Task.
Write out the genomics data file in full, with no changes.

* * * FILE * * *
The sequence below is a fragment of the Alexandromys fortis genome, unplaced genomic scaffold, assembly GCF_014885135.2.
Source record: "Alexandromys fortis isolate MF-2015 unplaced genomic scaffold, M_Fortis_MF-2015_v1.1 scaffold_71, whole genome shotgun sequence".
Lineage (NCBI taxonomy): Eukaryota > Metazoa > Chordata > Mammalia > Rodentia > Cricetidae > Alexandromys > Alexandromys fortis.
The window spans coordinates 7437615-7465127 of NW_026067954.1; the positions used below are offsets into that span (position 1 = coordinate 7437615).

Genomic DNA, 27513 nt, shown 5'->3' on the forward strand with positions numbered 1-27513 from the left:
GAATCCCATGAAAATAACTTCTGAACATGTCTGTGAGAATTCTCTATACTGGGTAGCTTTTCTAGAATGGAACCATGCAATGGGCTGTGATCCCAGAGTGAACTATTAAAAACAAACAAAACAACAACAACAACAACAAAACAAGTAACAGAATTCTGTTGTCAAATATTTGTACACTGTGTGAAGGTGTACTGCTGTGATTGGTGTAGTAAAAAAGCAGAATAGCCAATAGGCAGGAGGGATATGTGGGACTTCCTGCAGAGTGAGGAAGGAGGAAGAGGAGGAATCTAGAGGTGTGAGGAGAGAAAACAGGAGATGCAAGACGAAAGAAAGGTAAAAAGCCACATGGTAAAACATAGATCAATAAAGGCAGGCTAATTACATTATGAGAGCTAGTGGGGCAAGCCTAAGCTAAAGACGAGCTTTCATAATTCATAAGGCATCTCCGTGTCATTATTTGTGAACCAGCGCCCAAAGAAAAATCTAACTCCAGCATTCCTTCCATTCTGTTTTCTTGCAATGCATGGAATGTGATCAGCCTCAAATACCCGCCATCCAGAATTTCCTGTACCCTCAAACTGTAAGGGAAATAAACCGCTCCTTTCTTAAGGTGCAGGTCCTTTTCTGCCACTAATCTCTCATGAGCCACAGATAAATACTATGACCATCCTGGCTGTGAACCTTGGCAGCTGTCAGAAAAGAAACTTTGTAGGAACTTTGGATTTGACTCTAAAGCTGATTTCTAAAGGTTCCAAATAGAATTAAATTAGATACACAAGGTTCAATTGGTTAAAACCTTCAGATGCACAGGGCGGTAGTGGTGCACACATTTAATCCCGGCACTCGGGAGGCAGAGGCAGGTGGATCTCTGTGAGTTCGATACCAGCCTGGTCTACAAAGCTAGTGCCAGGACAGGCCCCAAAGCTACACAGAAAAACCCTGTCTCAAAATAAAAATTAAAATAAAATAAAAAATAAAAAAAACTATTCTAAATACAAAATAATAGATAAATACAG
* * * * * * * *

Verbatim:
The sequence below is a fragment of the Alexandromys fortis genome, unplaced genomic scaffold, assembly GCF_014885135.2.
Source record: "Alexandromys fortis isolate MF-2015 unplaced genomic scaffold, M_Fortis_MF-2015_v1.1 scaffold_71, whole genome shotgun sequence".
Lineage (NCBI taxonomy): Eukaryota > Metazoa > Chordata > Mammalia > Rodentia > Cricetidae > Alexandromys > Alexandromys fortis.
The window spans coordinates 7437615-7465127 of NW_026067954.1; the positions used below are offsets into that span (position 1 = coordinate 7437615).

Genomic DNA, 27513 nt, shown 5'->3' on the forward strand with positions numbered 1-27513 from the left:
GAATCCCATGAAAATAACTTCTGAACATGTCTGTGAGAATTCTCTATACTGGGTAGCTTTTCTAGAATGGAACCATGCAATGGGCTGTGATCCCAGAGTGAACTATTAAAAACAAACAAAACAACAACAACAACAACAAAACAAGTAACAGAATTCTGTTGTCAAATATTTGTACACTGTGTGAAGGTGTACTGCTGTGATTGGTGTAGTAAAAAAGCAGAATAGCCAATAGGCAGGAGGGATATGTGGGACTTCCTGCAGAGTGAGGAAGGAGGAAGAGGAGGAATCTAGAGGTGTGAGGAGAGAAAACAGGAGATGCAAGACGAAAGAAAGGTAAAAAGCCACATGGTAAAACATAGATCAATAAAGGCAGGCTAATTACATTATGAGAGCTAGTGGGGCAAGCCTAAGCTAAAGACGAGCTTTCATAATTCATAAGGCATCTCCGTGTCATTATTTGTGAACCAGCGCCCAAAGAAAAATCTAACTCCAGCATTCCTTCCATTCTGTTTTCTTGCAATGCATGGAATGTGATCAGCCTCAAATACCCGCCATCCAGAATTTCCTGTACCCTCAAACTGTAAGGGAAATAAACCGCTCCTTTCTTAAGGTGCAGGTCCTTTTCTGCCACTAATCTCTCATGAGCCACAGATAAATACTATGACCATCCTGGCTGTGAACCTTGGCAGCTGTCAGAAAAGAAACTTTGTAGGAACTTTGGATTTGACTCTAAAGCTGATTTCTAAAGGTTCCAAATAGAATTAAATTAGATACACAAGGTTCAATTGGTTAAAACCTTCAGATGCACAGGGCGGTAGTGGTGCACACATTTAATCCCGGCACTCGGGAGGCAGAGGCAGGTGGATCTCTGTGAGTTCGATACCAGCCTGGTCTACAAAGCTAGTGCCAGGACAGGCCCCAAAGCTACACAGAAAAACCCTGTCTCAAAATAAAAATTAAAATAAAATAAAAAATAAAAAAAACTATTCTAAATACAAAATAATAGATAAATACAG